The magnetoelastic effect—the variation of the magnetic properties of a material under mechanical stress—is usually observed in rigid alloys, whose mechanical modulus is significantly different from that of human tissues, thus limiting their use in bioelectronics applications. Here, we observed a giant magnetoelastic effect in a soft system based on micromagnets dispersed in a silicone matrix, reaching a magnetomechanical coupling factor indicating up to four times more enhancement than in rigid counterparts. The results are interpreted using a wavy chain model, showing how mechanical stress changes the micromagnets’ spacing and dipole alignment, thus altering the magnetic field generated by the composite. Combined with liquid-metal coils patterned on polydimethylsiloxane working as a magnetic induction layer, the soft magnetoelastic composite is used for stretchable and water-resistant magnetoelastic generators adhering conformably to human skin. Such devices can be used as wearable or implantable power generators and biomedical sensors, opening alternative avenues for human-body-centred applications.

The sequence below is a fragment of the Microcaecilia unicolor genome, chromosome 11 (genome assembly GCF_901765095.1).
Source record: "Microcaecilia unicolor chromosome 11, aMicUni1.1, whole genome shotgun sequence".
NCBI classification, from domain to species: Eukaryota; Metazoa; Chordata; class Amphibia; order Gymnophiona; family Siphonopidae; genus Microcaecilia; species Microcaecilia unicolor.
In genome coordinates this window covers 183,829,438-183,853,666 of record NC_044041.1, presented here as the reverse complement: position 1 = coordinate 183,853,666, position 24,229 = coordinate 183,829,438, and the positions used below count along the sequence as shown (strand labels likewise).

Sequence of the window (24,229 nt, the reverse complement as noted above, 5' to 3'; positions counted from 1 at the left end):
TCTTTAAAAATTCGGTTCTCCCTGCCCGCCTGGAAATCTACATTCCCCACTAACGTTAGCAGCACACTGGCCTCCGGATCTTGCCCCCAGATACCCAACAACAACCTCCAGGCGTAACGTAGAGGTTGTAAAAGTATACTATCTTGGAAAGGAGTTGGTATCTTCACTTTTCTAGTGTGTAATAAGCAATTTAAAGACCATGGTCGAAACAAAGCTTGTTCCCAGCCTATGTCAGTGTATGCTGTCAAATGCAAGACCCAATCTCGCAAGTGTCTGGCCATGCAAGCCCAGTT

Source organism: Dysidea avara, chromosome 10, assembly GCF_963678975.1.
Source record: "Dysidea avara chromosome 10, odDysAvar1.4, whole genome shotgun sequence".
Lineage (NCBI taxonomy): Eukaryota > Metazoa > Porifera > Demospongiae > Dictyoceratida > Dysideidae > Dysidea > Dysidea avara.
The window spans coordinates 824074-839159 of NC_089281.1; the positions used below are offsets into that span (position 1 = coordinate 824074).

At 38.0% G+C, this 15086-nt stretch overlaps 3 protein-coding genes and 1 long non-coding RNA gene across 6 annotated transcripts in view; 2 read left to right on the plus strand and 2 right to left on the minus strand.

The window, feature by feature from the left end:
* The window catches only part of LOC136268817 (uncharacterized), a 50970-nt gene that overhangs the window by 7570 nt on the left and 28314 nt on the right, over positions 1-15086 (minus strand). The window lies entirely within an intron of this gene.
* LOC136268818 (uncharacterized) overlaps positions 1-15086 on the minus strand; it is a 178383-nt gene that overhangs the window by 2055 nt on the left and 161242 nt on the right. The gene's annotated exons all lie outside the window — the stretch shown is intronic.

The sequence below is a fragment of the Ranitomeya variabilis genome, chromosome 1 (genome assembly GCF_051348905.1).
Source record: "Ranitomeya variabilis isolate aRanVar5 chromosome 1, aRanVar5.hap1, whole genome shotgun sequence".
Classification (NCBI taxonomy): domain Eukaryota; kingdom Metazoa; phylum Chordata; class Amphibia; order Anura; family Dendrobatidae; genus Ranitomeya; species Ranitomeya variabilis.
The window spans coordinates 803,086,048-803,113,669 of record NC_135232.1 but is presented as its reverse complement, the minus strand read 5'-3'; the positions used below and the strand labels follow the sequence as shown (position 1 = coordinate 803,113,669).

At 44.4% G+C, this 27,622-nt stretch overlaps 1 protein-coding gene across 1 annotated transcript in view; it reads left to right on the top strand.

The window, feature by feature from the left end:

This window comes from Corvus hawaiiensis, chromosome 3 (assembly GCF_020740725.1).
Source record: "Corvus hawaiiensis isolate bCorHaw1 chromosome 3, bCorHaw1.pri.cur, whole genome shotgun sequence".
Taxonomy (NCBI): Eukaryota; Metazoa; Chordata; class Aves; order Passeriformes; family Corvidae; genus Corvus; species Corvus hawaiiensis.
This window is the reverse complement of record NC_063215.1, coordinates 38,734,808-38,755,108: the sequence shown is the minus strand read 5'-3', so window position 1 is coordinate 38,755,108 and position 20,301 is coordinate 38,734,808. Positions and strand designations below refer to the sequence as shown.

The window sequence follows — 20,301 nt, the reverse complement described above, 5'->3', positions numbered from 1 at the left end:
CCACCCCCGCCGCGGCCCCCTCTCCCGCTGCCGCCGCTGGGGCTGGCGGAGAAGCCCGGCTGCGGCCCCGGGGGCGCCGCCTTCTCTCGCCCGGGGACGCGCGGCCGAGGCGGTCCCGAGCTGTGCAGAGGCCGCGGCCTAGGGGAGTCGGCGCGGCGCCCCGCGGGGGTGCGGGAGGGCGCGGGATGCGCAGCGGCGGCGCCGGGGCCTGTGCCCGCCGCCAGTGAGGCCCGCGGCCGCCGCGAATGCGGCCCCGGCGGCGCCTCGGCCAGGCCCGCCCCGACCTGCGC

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We acknowledge the Henry Samueli School of Engineering and Applied Science and the Department of Bioengineering at the University of California, Los Angeles for the start-up support. J.C. also acknowledges the 2020 Okawa Foundation Research Grant and the 2021 Hellman Fellows Fund.
A patent has been filed related to this work from the University of California, Los Angeles with US provisional patent application no. 63/176,651.
Peer review information Nature Materials thanks the anonymous reviewers for their contribution to the peer review of this work.
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Zhou, Y., Zhao, X., Xu, J. et al. Giant magnetoelastic effect in soft systems for bioelectronics. Nat. Mater. (2021). https://doi.org/10.1038/s41563-021-01093-1